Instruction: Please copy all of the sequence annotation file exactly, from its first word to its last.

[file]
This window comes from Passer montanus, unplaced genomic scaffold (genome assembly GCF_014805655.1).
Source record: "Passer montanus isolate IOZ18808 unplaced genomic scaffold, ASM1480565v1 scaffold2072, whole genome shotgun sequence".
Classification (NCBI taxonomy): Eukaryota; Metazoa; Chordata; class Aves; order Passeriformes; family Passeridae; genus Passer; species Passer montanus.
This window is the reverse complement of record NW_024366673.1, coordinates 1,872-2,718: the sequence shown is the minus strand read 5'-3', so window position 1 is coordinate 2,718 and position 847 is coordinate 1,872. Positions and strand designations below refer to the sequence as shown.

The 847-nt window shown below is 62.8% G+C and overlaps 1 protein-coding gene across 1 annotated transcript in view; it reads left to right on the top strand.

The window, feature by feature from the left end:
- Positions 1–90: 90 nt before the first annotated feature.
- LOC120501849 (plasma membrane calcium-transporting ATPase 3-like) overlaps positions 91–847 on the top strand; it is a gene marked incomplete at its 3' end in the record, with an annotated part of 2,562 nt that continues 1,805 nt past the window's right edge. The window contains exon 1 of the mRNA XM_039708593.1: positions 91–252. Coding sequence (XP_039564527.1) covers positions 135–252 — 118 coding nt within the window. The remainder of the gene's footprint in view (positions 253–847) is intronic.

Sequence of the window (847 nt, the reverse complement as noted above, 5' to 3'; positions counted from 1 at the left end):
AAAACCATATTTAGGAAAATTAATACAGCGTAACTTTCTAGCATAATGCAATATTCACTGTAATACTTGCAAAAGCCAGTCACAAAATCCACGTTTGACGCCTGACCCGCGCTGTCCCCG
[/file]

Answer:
This window comes from Passer montanus, unplaced genomic scaffold (genome assembly GCF_014805655.1).
Source record: "Passer montanus isolate IOZ18808 unplaced genomic scaffold, ASM1480565v1 scaffold2072, whole genome shotgun sequence".
Classification (NCBI taxonomy): Eukaryota; Metazoa; Chordata; class Aves; order Passeriformes; family Passeridae; genus Passer; species Passer montanus.
This window is the reverse complement of record NW_024366673.1, coordinates 1,872-2,718: the sequence shown is the minus strand read 5'-3', so window position 1 is coordinate 2,718 and position 847 is coordinate 1,872. Positions and strand designations below refer to the sequence as shown.

The 847-nt window shown below is 62.8% G+C and overlaps 1 protein-coding gene across 1 annotated transcript in view; it reads left to right on the top strand.

The window, feature by feature from the left end:
- Positions 1–90: 90 nt before the first annotated feature.
- LOC120501849 (plasma membrane calcium-transporting ATPase 3-like) overlaps positions 91–847 on the top strand; it is a gene marked incomplete at its 3' end in the record, with an annotated part of 2,562 nt that continues 1,805 nt past the window's right edge. The window contains exon 1 of the mRNA XM_039708593.1: positions 91–252. Coding sequence (XP_039564527.1) covers positions 135–252 — 118 coding nt within the window. The remainder of the gene's footprint in view (positions 253–847) is intronic.

Sequence of the window (847 nt, the reverse complement as noted above, 5' to 3'; positions counted from 1 at the left end):
AAAACCATATTTAGGAAAATTAATACAGCGTAACTTTCTAGCATAATGCAATATTCACTGTAATACTTGCAAAAGCCAGTCACAAAATCCACGTTTGACGCCTGACCCGCGCTGTCCCCG